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The decline of the Weimar Republic and the rise of the Nazi Party, 1929-1933

Thomas is a student of the past, who finished his undergraduate degree in History at the University of Leeds in 2017.

A long line of unemployed Germans trying to get work in the climate of vast unemployment between 1929-1933.

A long line of unemployed Germans trying to get work in the climate of vast unemployment between 1929-1933.


The third and final part of the Weimar Republic, 1929-1933, is critical in understanding how Nazi Germany began in 1933. Having been through socio-economic collapse between 1918-1923 and stability between 1924-1929, 1929 was the beginning of another societal crisis and the beginning of Nazi dominance in Germany.

Beginning of the collapse, 1929

2 major events in 1929 were the catalysts for the economic crisis that struck Germany up until 1933 when the Nazis gained control; the Young Plan and the Wall Street Crash. A third minor event was the death of Gustav Stresemann, who had been instrumental in ending the hyperinflation of 1923.

The Young Plan was in essence the same as the Dawes Plan. It gave massive American loans to Germany and reduced the amount of reparations to be paid in each installment. Now whilst the Young Plan should have been beneficial for the economy, it came at an inopportune time, as the Wall Street Crash came soon after.

The Wall Street Crash in November 1929, simply put, was when share prices on the stock market abruptly fell, starting a 10 year economic depression that ended around the beginning of World War 2. The crash was particularly bad for Germany, as its economy was largely dependent on American loans due to the Dawes and Young plans, meaning they had more loans to pay back with the inability to do so, and America stopped lending Germany money. The main effect the crash had on the country was vast unemployment, peaking at around 6 million people unemployed. It also caused severe underemployment, with 75% of those in work being underemployed.

It is important to remember the distinction between the 2 economic crises of the Weimar Republic; the first was massive hyperinflation, the second was huge unemployment.

Heinrich Bruning, Chancellor of Germany, 1930-1932.

Heinrich Bruning, Chancellor of Germany, 1930-1932.

German government, 1930-1933

The period was also marred by political instability brought on by the crisis. In 1930, a man named Heinrich Bruning was made chancellor. Bruning was head of the German Centre Party (Deutsche Zentrumspartei, or just Zentrum), which was a minority party in the Reichstag. The Social Democratic Party of Germany (Sozialdemokratische Partei Deutschlands, SPD) had the majority in the last election, and had been the governing party since the republic's beginning, but President Paul von Hindenburg, who ultimately can choose who is chancellor regardless of election results, put Bruning in charge instead. He did this because Bruning had a plan to cease reparation payments, which was to run down the German economy even further until it became physically incapable to pay reparations, and as such the allies would stop asking for them. Whilst the plan was successful, it only served to cause more economic problems in a time of economic hardship.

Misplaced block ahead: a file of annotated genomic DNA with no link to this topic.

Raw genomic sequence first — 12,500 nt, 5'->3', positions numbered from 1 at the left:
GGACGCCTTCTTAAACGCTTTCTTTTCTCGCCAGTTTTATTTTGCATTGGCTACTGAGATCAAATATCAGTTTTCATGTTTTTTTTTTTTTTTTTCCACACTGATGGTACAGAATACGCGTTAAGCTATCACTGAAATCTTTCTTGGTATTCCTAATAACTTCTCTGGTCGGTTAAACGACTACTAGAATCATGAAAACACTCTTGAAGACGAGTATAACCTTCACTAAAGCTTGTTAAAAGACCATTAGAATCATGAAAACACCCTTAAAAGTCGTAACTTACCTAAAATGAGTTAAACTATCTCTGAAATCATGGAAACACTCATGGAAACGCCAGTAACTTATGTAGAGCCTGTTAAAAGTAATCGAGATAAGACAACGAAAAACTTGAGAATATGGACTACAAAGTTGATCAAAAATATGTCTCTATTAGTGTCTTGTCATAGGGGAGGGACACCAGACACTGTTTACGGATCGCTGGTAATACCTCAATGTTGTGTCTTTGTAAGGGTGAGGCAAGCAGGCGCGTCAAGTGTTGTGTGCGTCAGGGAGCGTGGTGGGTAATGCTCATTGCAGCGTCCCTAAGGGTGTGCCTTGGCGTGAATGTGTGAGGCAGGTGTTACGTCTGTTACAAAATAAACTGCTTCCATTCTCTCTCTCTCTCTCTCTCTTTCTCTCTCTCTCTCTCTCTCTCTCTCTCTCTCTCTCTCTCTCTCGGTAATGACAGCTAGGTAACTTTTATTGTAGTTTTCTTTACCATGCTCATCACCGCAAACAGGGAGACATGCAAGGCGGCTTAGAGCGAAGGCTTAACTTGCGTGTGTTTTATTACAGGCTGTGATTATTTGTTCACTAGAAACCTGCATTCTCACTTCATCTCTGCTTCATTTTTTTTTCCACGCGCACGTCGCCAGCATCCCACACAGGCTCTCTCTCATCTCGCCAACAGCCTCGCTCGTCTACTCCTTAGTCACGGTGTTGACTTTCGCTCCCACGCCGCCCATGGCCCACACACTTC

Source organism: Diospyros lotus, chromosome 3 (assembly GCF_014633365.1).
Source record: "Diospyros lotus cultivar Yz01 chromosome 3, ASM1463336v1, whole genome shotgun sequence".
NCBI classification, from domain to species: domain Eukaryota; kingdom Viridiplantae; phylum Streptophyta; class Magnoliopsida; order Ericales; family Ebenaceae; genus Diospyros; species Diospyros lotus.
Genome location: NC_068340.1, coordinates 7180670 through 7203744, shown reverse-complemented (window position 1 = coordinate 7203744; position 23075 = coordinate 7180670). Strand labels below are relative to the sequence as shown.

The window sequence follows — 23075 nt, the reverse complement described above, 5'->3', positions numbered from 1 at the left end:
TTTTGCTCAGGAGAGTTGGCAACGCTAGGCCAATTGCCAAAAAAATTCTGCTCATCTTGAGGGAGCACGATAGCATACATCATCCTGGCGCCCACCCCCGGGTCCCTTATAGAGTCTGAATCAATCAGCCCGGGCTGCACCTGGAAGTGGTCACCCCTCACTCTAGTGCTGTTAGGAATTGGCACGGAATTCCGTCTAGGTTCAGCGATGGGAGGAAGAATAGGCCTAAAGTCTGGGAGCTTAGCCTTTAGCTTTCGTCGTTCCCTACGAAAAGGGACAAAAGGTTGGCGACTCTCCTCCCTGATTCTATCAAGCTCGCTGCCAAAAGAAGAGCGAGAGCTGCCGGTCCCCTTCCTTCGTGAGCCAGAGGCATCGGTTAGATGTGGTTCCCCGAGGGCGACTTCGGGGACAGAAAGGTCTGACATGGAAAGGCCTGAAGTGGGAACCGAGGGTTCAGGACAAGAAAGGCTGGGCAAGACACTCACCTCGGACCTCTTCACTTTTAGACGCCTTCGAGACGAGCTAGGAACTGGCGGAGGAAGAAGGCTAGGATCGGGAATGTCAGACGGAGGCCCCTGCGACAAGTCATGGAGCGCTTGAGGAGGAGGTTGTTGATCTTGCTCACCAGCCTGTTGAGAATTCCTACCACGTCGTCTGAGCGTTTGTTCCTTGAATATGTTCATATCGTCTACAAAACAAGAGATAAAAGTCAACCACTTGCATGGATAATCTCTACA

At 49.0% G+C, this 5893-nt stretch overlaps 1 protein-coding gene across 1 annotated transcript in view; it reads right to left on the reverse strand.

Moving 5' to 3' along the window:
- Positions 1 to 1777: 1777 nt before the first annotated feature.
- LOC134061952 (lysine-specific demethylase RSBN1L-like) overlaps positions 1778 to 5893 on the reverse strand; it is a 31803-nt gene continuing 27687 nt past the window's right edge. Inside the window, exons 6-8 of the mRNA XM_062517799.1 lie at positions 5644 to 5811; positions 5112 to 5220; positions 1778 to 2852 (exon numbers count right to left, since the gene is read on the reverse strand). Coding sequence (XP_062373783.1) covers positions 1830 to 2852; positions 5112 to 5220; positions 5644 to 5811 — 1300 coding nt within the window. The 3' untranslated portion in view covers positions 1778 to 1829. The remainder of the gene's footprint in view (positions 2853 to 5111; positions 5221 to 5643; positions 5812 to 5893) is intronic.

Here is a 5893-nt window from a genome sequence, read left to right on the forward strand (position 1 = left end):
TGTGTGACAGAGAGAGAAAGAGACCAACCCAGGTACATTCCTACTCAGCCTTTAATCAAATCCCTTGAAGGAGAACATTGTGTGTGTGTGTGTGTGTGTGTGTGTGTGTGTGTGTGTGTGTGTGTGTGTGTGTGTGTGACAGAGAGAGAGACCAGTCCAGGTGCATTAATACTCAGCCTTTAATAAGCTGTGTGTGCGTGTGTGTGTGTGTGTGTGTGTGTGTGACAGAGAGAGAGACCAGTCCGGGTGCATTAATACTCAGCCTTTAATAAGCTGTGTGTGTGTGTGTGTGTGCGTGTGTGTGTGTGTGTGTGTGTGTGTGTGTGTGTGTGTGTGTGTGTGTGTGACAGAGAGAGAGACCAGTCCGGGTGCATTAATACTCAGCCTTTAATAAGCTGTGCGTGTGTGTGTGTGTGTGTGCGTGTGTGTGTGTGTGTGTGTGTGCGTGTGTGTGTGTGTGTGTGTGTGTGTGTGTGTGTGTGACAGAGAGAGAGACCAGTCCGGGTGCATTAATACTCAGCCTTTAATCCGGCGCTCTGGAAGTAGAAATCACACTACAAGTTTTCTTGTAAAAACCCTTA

Bruning's chancellorship was dotted with infighting between the other political parties and with difficulty in getting anything done. In the Reichstag the political parties were all contemptuous of one another and never agreed on anything, and as Bruning's Centre Party were a minority, they couldn't get anything passed in government. Because of this, Bruning was forced to run things mainly through the use of Article 48. Article 48 of the constitution of the Weimar Republic gave the chancellor the power to make governmental decisions during times of emergency without the permission of the Reichstag. It had to be sanctioned by Hindenburg, which it generally was, and essentially gave the chancellor dictatorial powers for a time.

Bruning's time in office was ended in 1932 after being forced to resign by Hindenburg. Bruning wanted to introduced a policy which would allow government to take land away from the rich elite and give it to the poor. The policy was unpopular with the elites, such as Hindenburg, and as such he was forced to leave office.

1932 is known as the 'year of the three chancellors'. Following Bruning's resignation Hindenburg appointed a civil servant called Franz von Papen as chancellor. Papen was not a member of any political party, and like Bruning had to use emergency decrees in order to pass legislation and get anything done. As such, his chancellorship was short lived, ending in later 1932. After Papen left office, he was replaced by an Army general called Kurt von Schleicher, who's time in office was even shorter, ending in January 1933, also due to the inability to run the country.

Adolf Hitler addressing the public on his appointment as chancellor on January 30th 1933.

Adolf Hitler addressing the public on his appointment as chancellor on January 30th 1933.

Rise of the Nazi Party

Hitler was appointed chancellor of Germany on January 30th 1933. To understand how he came to power, one must look at how the climate in Germany after 1929 helped the party grow to be the dominant political force in the country.